This Magazine Staff
In the latest Walrus, Don Gillmor writes about how Canadian winemakers in the Niagara region are betting heavily on the Pinot Noir grape to carry their business a few more rungs up the ladder of global wine success. According to the article, the Canadian wine industry’s domestic sales represent only 44 percent of the total wine market in Canada, a figure familiar to anyone working in a domestic “culture” industry. Canadian magazines, for instance, currently represent only about 45 percent of what you will find on the (above) average Canadian magazine rack.
But what exactly is “Canadian” wine? A Canadian magazine, like The Walrus, or THIS, need not concern itself solely with Canada, but it tends to be located here, employs Canadians, sells itself primarily to Canadians and tills Canadian soil for much if not all of its product.
Much has been written in the food and drink press about the years of winter kill to the grape harvest in Niagara, resulting in “Canadian” wines with increasingly large amounts of non-Canadian grape in the bottle. Gillmor writes about “Mexican and Jamaican field workers tend[ing] to the vines” in Niagara, and about how Vincor, Canada’s wine giant was recently bought by an American… well, global… supergiant, Constellation brands, “the largest wine conglomerate in the world.”
I also recently published an article about Canadian wine. In the July/August issue of Cottage Life magazine I go on a bit of a Quixotic quest through southern Ontario cottage country, tasting all manner of “interesting” alcohol calling itself wine — pumpkin wine!… I know, I know; it sounds dreadful, but it does the job. I met with many small grape growers and winemakers all over the lower part of the province; tiny operators whose annual output is the smallest fraction of what some monster like Constellation will flood the market with. The difference, of course, is that what my subjects produce is unquestionably 100 percent Canadian wine.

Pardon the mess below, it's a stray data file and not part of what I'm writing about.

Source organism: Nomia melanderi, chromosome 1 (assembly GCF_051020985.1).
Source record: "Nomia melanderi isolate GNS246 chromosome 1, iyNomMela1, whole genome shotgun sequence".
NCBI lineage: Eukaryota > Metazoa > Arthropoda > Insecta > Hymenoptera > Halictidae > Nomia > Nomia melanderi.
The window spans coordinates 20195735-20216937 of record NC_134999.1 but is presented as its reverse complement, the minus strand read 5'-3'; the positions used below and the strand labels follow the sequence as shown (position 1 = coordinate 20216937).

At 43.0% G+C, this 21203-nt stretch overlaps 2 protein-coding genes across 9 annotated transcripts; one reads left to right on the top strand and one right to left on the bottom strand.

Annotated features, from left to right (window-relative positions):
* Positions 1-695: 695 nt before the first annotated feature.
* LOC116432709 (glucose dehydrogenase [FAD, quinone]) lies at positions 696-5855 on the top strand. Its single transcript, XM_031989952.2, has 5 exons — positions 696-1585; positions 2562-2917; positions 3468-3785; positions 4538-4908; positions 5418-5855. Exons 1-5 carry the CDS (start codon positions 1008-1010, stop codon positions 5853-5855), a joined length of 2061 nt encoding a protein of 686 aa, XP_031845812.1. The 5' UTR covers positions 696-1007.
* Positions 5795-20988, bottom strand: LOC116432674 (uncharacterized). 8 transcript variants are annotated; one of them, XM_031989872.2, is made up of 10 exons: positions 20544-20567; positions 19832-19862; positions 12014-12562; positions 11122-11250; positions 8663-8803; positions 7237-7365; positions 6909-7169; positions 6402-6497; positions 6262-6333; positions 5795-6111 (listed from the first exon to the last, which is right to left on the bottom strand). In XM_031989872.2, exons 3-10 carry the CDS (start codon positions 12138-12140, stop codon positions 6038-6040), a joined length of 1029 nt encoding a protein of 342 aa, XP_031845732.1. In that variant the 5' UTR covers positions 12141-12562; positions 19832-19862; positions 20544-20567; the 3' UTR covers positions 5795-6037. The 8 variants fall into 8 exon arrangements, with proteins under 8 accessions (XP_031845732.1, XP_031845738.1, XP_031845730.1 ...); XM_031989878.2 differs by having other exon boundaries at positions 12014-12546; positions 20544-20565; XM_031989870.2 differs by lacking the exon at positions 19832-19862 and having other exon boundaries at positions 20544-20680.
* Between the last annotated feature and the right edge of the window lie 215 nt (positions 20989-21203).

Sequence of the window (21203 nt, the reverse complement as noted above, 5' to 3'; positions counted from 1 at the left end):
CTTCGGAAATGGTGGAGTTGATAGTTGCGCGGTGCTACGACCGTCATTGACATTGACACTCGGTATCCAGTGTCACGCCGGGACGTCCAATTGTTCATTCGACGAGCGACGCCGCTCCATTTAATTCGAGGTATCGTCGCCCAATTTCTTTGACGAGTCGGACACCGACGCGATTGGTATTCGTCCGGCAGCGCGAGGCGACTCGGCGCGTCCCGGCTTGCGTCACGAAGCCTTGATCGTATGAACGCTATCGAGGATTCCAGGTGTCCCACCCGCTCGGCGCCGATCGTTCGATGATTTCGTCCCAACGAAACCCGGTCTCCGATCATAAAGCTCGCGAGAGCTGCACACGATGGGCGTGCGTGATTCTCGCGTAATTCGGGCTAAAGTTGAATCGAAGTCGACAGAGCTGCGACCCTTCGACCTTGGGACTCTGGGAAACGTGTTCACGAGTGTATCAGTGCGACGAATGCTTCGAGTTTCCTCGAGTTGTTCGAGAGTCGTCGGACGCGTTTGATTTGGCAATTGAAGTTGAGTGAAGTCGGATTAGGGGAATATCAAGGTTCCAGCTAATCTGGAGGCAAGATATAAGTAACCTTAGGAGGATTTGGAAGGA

My story was a fun piece for a fun magazine, but my interview notes and quotations (the ones I didn’t use) contain a remarkable amount of anger and disgust at the juggernaut process of wine globalization. If I were to sum up what I heard from Ontario’s struggling micro-producers, it is this: small craftspeople dedicated to creating a unique product with unique character are mere prey to giant global corporations interested primarily in creating as homogenized and uniform a product as possible.
The large corporate goal is to sell more “very good” wine at prices more people can afford. This globalizing democratic impulse is not bad in itself (as a friend of mine says, “I don’t care about my wine’s heritage, or what it will be like after years in my cellar — who has a cellar? I care that it tastes good today.”), but it seems to only be possible by destroying the marketability of potentially “great” interesting local wines being produced through different economic models.
Gillmor’s article references the 2004 wine documentary Mondovino, which charts this same tension, only between France and California. While I have always been mildly and amusedly suspicious of wine-expert claims that one can taste the region in the glass, I can’t help feeling something uniquely Canadian, a real domestic cultural industry, is being crushed out in its infancy.
The wine producers of Prince Edward County, a small almost-island in Lake Ontario (just south of Belleville) are for the most part all under a decade old, yet they are producing wines of distinction. By Chadsey’s Cairns, a county winery is run by a couple of benevolent crazy people who sincerely want to express their locale in their product. Try finding their product at your LCBO. You won’t. Between their fields, and the shelves at the local outlet closest to them, global forces are at work ensuring it is far easier to find an Australian and a Californian wine (that taste almost identical), than it is to find the unique wine made down the road.
Does it matter? I mean, I know where to go to get By Chadsey Cairns wine, and their business survives. If the bulk of Canadian wine consumers just want something deliciously alcoholic with which to wash down their Alberta steak and their PEI potatoes, why not provide a cheap, tasty product, marketed to make them feel they’ve travelled the world and seen kangaroos?